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How Linux Works by Brian Ward

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Filesystems

A filesystem is a database of files and directories that you can attach to a Unix system at the root (/) or some other directory (like /usr) in a currently attached filesystem. At one time, filesystems resided on disks and other physical media used exclusively for data storage. However, the tree-like directory structure and I/O interface of filesystems is quite versatile, so filesystems now perform a variety of tasks.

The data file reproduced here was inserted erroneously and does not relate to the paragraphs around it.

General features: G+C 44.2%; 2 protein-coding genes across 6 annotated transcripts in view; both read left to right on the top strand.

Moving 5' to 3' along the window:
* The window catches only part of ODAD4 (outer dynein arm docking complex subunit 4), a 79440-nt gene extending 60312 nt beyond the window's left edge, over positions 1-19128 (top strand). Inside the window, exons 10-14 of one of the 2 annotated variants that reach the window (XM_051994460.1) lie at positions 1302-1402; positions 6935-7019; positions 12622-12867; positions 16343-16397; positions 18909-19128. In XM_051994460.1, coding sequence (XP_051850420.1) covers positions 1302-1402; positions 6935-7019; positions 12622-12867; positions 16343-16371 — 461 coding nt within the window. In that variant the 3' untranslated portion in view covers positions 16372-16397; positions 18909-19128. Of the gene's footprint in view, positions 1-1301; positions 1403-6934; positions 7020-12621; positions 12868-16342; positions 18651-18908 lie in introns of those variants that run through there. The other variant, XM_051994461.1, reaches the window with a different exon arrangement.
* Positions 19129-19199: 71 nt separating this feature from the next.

Filesystem Types

Linux supports an extraordinarily large number of filesystems, including native designs optimized for Linux, foreign types such as the Windows FAT family, universal filesystems like ISO9660, and others. The following list includes the most common types of filesystems for data storage; the type names as ...

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